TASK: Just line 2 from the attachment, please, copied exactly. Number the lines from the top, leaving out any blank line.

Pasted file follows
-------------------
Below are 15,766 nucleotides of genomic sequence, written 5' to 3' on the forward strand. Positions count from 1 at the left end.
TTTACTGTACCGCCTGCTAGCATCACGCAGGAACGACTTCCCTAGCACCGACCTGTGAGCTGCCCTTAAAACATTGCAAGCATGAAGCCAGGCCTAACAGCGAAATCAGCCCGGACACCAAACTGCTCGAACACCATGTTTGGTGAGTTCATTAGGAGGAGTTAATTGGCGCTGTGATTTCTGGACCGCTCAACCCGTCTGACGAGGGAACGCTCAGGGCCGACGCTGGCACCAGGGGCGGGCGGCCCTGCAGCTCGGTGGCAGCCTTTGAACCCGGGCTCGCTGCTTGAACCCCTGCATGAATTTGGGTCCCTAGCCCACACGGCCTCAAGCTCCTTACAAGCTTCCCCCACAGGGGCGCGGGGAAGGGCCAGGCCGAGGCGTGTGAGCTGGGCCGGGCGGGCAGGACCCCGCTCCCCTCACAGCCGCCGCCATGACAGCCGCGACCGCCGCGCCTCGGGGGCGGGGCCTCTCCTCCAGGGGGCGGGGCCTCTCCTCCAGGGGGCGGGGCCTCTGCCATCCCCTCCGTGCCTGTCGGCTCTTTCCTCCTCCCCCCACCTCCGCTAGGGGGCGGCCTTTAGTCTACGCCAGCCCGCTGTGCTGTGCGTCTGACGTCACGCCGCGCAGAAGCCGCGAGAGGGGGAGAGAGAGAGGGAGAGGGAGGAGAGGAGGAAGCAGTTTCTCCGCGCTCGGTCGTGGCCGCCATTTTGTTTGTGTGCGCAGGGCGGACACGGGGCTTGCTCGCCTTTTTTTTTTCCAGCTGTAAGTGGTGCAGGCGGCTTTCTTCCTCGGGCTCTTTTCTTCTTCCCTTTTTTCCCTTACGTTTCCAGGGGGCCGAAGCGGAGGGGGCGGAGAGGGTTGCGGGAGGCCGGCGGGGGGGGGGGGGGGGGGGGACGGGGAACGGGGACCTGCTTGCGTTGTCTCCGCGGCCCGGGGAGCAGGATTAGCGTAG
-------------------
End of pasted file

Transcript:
TTTACTGTACCGCCTGCTAGCATCACGCAGGAACGACTTCCCTAGCACCGACCTGTGAGCTGCCCTTAAAACATTGCAAGCATGAAGCCAGGCCTAACAGCGAAATCAGCCCGGACACCAAACTGCTCGAACACCATGTTTGGTGAGTTCATTAGGAGGAGTTAATTGGCGCTGTGATTTCTGGACCGCTCAACCCGTCTGACGAGGGAACGCTCAGGGCCGACGCTGGCACCAGGGGCGGGCGGCCCTGCAGCTCGGTGGCAGCCTTTGAACCCGGGCTCGCTGCTTGAACCCCTGCATGAATTTGGGTCCCTAGCCCACACGGCCTCAAGCTCCTTACAAGCTTCCCCCACAGGGGCGCGGGGAAGGGCCAGGCCGAGGCGTGTGAGCTGGGCCGGGCGGGCAGGACCCCGCTCCCCTCACAGCCGCCGCCATGACAGCCGCGACCGCCGCGCCTCGGGGGCGGGGCCTCTCCTCCAGGGGGCGGGGCCTCTCCTCCAGGGGGCGGGGCCTCTGCCATCCCCTCCGTGCCTGTCGGCTCTTTCCTCCTCCCCCCACCTCCGCTAGGGGGCGGCCTTTAGTCTACGCCAGCCCGCTGTGCTGTGCGTCTGACGTCACGCCGCGCAGAAGCCGCGAGAGGGGGAGAGAGAGAGGGAGAGGGAGGAGAGGAGGAAGCAGTTTCTCCGCGCTCGGTCGTGGCCGCCATTTTGTTTGTGTGCGCAGGGCGGACACGGGGCTTGCTCGCCTTTTTTTTTTCCAGCTGTAAGTGGTGCAGGCGGCTTTCTTCCTCGGGCTCTTTTCTTCTTCCCTTTTTTCCCTTACGTTTCCAGGGGGCCGAAGCGGAGGGGGCGGAGAGGGTTGCGGGAGGCCGGCGGGGGGGGGGGGGGGGGGGGACGGGGAACGGGGACCTGCTTGCGTTGTCTCCGCGGCCCGGGGAGCAGGATTAGCGTAG